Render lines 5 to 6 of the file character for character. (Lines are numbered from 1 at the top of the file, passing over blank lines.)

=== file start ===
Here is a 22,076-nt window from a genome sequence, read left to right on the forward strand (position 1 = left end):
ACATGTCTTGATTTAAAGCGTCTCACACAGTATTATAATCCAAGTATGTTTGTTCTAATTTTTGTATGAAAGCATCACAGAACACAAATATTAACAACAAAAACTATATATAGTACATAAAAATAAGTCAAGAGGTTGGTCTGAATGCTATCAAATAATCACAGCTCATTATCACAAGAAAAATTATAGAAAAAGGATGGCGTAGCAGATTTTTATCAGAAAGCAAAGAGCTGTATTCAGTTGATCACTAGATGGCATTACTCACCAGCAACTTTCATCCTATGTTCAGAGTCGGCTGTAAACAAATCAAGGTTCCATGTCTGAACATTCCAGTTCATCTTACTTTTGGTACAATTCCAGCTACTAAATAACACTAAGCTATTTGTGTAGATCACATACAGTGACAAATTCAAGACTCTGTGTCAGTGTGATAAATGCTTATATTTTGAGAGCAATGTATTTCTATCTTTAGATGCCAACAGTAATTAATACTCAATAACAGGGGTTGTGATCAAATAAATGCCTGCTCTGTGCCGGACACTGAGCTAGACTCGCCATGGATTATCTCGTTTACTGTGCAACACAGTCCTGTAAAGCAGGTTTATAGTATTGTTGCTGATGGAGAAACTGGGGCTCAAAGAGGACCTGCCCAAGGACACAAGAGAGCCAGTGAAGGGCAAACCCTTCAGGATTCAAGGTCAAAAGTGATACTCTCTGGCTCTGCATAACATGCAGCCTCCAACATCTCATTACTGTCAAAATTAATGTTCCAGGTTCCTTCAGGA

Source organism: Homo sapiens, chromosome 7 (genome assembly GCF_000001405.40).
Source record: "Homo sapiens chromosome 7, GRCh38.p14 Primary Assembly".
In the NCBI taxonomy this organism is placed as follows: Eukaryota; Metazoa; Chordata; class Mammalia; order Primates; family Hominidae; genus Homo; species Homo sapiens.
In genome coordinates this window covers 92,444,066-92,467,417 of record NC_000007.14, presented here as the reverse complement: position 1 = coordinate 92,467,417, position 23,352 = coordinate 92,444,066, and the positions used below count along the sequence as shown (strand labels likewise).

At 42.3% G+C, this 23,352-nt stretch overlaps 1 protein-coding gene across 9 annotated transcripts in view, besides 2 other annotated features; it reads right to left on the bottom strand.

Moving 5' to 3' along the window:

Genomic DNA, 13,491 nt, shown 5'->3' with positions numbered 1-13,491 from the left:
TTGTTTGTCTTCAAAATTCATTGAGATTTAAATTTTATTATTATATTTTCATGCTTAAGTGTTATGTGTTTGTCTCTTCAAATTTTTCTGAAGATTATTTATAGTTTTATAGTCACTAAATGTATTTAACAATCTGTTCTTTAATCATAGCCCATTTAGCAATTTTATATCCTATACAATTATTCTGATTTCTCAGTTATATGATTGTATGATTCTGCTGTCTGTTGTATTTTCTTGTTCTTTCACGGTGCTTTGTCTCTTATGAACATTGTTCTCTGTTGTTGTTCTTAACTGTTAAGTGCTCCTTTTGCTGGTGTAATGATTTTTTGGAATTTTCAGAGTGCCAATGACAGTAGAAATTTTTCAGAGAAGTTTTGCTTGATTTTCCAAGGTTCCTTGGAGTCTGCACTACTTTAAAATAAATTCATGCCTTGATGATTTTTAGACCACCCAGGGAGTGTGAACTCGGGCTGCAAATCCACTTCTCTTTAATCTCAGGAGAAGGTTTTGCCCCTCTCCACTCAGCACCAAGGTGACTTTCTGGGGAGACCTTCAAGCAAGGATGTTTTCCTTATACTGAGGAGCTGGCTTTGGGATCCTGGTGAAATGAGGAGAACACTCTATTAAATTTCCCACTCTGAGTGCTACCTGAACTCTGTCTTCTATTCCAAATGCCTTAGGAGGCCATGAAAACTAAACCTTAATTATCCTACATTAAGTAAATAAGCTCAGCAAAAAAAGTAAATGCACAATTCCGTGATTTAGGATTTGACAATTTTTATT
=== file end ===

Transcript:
In the NCBI taxonomy this organism is placed as follows: Eukaryota; Metazoa; Chordata; class Mammalia; order Primates; family Hominidae; genus Homo; species Homo sapiens.
In genome coordinates this window covers 92,444,066-92,467,417 of record NC_000007.14, presented here as the reverse complement: position 1 = coordinate 92,467,417, position 23,352 = coordinate 92,444,066, and the positions used below count along the sequence as shown (strand labels likewise).